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NiCAD Memory Effect

Discussion in 'Boat Electronics' started by Sir Spamalot, Jun 17, 2004.

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  1. Sir Spamalot

    Sir Spamalot Guest

    Hi all,

    I've seen quite a few posts on this subject, and would like to add my

    About 10 years ago, I was involved in the design of a telemetry device
    that used NiCADs for backup (up to 23 hrs.). I was deeply concerned
    about the charge/discharge of these, so my boss, who was an ex-VP for
    GE, tracked down the NiCAD guru at Gates. When asked about "memory",
    this guru stated, unequivocally, that the "memory" effect was somewhat
    of an urban legend, promulgated by the difficulties NiCADs presented
    when initially developed somewhere around WW2. Modern battery
    manufacturing designs and techniques in the last few decades or so
    have totally eliminated the "memory" effect

    Last I checked, one of these telemetry devices was still running OK,
    even though it was installed over 8 years ago. Granted, I have no
    idea if it's **ever** actually used it's battery backup, but I have to
    assume that sometime in it's life it has been unplugged for at least a
    little while.

    No troll, no flame wars please. I'm just passing on some info.

  2. Well, here is an item that reinforces the myth: My 18V NiCad drill came
    with a charger that has a "Battery Conditioning" button. The
    instructions say that every 6 to 8 recharges I should press the button
    to restore the original capacity of the battery pack. My top of the
    line MaHa NiMh/NiCD charger has a similar button with the same
    instructions. The MaHa/Powerex instructions go on to say that new NiMH
    batteries must go through 4 or 5 complete drain cycles before they will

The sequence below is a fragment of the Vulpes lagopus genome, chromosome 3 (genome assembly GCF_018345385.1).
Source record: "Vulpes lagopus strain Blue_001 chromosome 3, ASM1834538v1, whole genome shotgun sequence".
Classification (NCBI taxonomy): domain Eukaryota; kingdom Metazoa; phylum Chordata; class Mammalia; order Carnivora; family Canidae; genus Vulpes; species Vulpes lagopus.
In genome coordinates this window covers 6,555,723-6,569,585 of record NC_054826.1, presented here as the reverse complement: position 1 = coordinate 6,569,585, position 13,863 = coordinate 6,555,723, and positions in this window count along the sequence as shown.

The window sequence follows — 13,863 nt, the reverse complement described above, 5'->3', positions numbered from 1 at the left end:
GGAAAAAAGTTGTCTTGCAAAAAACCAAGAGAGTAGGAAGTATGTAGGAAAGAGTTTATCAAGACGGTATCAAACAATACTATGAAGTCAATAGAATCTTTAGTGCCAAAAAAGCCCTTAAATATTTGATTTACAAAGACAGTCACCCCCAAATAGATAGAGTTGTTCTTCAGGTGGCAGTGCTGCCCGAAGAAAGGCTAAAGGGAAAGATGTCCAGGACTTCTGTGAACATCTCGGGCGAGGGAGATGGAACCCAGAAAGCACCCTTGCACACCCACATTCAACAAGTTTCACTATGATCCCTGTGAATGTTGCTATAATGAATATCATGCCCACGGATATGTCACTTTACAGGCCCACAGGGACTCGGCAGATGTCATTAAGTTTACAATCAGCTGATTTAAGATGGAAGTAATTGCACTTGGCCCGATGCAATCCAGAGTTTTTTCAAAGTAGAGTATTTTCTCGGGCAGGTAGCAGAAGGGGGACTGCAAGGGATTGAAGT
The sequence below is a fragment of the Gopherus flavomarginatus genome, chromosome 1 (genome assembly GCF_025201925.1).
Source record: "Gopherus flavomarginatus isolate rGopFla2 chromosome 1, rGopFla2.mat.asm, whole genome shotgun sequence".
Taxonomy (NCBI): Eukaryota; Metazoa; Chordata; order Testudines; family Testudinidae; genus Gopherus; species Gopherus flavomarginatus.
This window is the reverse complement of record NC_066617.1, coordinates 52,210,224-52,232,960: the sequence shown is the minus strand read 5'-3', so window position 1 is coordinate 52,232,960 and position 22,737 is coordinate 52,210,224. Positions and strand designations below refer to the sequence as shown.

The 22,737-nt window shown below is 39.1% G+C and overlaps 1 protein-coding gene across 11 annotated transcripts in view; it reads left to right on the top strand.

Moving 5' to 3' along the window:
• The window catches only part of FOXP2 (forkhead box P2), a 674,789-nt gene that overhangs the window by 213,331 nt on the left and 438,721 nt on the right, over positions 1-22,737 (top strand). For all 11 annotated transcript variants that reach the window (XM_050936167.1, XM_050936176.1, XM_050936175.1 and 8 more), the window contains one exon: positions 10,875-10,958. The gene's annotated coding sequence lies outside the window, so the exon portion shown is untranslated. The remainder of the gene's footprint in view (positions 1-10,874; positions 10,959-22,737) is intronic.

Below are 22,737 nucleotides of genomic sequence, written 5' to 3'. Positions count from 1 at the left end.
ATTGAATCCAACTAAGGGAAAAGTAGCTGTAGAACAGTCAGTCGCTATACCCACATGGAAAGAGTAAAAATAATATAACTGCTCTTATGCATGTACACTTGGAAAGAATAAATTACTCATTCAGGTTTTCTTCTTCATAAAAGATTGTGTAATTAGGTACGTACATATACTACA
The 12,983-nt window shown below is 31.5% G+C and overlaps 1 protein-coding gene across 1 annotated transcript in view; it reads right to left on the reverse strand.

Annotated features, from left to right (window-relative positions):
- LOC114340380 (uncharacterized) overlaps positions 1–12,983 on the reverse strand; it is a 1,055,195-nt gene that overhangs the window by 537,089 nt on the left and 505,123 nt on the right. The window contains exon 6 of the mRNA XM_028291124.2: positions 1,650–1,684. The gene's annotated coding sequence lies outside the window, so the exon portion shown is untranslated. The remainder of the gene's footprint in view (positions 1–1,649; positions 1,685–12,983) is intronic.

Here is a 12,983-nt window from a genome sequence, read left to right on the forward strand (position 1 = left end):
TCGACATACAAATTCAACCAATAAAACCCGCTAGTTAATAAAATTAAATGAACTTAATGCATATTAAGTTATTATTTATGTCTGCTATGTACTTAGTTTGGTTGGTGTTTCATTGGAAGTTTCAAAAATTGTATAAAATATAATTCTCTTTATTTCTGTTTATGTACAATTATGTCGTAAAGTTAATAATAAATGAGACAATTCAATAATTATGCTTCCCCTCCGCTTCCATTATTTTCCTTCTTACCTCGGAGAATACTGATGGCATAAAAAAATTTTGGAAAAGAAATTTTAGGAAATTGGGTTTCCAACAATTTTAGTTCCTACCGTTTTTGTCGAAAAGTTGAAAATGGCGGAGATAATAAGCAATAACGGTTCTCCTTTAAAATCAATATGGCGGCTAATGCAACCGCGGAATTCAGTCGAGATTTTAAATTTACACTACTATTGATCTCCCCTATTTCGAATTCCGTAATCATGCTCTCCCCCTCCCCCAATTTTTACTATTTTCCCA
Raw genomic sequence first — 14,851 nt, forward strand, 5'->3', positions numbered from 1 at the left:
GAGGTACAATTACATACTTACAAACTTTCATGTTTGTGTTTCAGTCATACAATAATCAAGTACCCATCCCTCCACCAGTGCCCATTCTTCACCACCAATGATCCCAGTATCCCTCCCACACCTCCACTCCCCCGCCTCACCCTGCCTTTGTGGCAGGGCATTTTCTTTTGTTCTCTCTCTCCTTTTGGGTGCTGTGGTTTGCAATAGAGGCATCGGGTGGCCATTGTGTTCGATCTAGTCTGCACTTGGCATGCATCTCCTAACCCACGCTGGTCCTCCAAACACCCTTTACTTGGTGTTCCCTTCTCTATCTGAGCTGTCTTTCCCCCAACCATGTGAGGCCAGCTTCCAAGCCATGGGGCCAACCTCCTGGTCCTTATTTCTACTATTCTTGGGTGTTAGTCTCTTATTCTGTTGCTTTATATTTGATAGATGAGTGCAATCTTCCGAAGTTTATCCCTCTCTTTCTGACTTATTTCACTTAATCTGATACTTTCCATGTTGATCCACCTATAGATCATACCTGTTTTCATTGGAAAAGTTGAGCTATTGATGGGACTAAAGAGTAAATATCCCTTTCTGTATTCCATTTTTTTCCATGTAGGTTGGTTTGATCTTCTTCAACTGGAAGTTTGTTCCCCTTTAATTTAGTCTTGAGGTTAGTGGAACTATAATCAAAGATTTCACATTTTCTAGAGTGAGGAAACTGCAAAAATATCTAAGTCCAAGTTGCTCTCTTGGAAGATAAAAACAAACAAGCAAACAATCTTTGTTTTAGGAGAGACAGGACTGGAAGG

store their full capacity and that I could do that by pressing the
    "condition" button. The charger would then drain the batteries before
    starting the charge.

    Sure sounds like a cure for "memory loss" to me.

    Glenn Ashmore

    I'm building a 45' cutter in strip/composite. Watch my progress (or lack
    there of) at:
    Shameless Commercial Division:
  3. Ed Price

    Ed Price Guest

    I believe that, as the crystalline area grows, it obscures the usable plate
    area, which is what causes the "memory" effect. I read some recent research
    (which I now can't find) where new cells were put through a careful charge
    and then a deep discharge cycle. Then, the cells were deliberately
    overcharged. Instant loss of capacity; the "memory" effect instantly
    duplicated. OTOH, another group of new cells were put through many shallow
    discharge cycles, with careful recharging. Result, no memory effect. Then,
    with one overcharge cycle, the memory effect was now there.

    Seems to confirm the concept of "memory", it's just that the culprit is the
    charge profile, not the discharge portion. And that means that dumb
    "trickle" chargers are really cell killers; we need to use smart chargers

    I wonder if NiMH chemistry shows the same effect?

  4. Sir Spamalot

    Sir Spamalot Guest

    Because the chargers supplied with the consumer grade equipment is
    improperly charging the batteries from the get-go. If they are
    charged **correctly**, and discharged **correctly**, no memory.

    And Larry is also right; the consumer buys into the "rechargable"
    aspect without verifying if the battery is being charged correctly in
    the first place.

    For consumer equipment, I've noticed that overdischarging, which is a
    major cause of failure for any rechargable battery, is ignored.

    Does your dustbuster have an overdischarge shutoff? I bet not.

  5. They may have done the other BAD thing --- over-discharging.
    When you run an NiCD pack DEAD flat, the weakest cell gets
    reverse polarized, and that's death to that cell. One dead
    cell means the pack is kaput.

    Chuck Tribolet

    Silicon Valley: STILL the best day job in the world.
  6. Ed Price

    Ed Price Guest

    No, the research was done using single cells, not multi-cell packs. And they
    didn't discharge them to "flat", but rather stopped at something like 5%
    capacity. They wanted a "deep" cycle, but not a deadly cycle.

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